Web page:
The [Wyoming] Senate passed an eminent domain reform bill Thursday after removing a sticking point for landowners.
House Bill 124 easily passed the Senate on a 25-4 vote. It now goes back to the House for a vote on Senate changes.
On Wednesday, the Senate adopted an amendment from Sen. Charles Scott, R-Casper, to restrict comparisons of easement prices to the landowners' own property in determining fair market value.
On Thursday, the Senate adopted a two-word amendment that essentially negates Scott's amendment.
Offered by Sen. Phil Nicholas, R-Laramie, and others, the new amendment allows an appraiser to consider the price paid for other comparable easements on the same “or similar” property in calculating fair market value.
Scott cautioned that the amendment was too broad and could invite lawsuits.
But Senate President John Schiffer, R-Kaycee, said appraisals for easements are traditionally based on the price paid for similar land.
The Senate adopted Nicholas' amendment on a 15-14 standing vote.
Sen. Tony Ross, R-Cheyenne, fended off a second, significantly longer amendment offered by Sen. Drew Perkins, R-Casper, to improve the wording in the bill on grounds it came in too late.
"I'm afraid of losing a good piece of work because we can't agree with the House,” Ross said.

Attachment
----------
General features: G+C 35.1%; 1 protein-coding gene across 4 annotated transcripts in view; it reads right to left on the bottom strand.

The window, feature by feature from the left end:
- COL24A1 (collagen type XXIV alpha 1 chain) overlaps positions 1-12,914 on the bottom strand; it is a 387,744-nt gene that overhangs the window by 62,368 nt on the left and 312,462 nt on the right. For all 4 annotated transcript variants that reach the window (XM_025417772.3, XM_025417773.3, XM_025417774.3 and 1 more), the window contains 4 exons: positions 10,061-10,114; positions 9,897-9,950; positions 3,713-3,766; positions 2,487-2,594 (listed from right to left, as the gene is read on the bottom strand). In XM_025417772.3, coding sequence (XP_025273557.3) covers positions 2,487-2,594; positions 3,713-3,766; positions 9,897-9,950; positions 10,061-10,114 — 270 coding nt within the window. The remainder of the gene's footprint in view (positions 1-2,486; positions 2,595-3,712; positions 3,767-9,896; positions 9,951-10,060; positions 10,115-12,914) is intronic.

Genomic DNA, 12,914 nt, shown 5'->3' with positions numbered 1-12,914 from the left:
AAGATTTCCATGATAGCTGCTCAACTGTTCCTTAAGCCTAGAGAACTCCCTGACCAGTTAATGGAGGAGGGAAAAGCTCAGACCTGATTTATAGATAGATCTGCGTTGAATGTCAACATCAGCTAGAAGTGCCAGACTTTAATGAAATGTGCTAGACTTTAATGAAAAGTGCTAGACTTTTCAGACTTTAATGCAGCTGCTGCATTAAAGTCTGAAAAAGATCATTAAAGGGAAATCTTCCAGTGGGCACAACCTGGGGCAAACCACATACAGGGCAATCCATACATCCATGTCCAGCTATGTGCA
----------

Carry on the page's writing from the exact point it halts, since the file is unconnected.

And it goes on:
After the vote, Laurie Goodman of the Landowners Association of Wyoming said Nicholas' two-word amendment was “crucial” and allows the landowners to continue to support the bill.
Her group has sought to increase the control of property owners in the eminent domain or condemnation process, including the way to determine fair market value of land sought by industry or government for a project.
The bill was drafted in response to a U.S. Supreme Court decision in a case from Connecticut. In that case the court upheld the action of a public government entity which condemned private property and transferred it to a private entity for development. While many legislators claim the bill as written takes care of that case, Goodman disagrees.
The bill, however, is progress, she said.
"We'll see how it works,” Goodman said. “If, in fact, industry continues to draw a hard line, we'll have to come back and look at it.”
"For us, the big thing is we got a good bill through the Legislature," said Jim Magagna of the Wyoming Stock Growers Association.
The bill, he added, has a lot of things in it to help level the playing field between property owners and companies that have eminent domain powers to acquire easements on their land.
Ken Hamilton of the Wyoming Farm Bureau and Carolyn Paseneaux of the Wyoming State Grange said a coalition of representatives of agriculture and industry was responsible for getting the bill together.
Minerals industry and utility representatives argued from the beginning that the bill was not needed, Hamilton said.
"We've been criticized that we were too close to industry,” Magagna said.
The agricultural groups, he added, had to work with the minerals industry, utilities and others to bring the bill forward.
Magagna also pointed out that the coalition - often referred to by legislators as an industry group - included seven agriculture organizations.
Jackson Hole WY Star-Tribune: http://www.jacksonholestartrib.com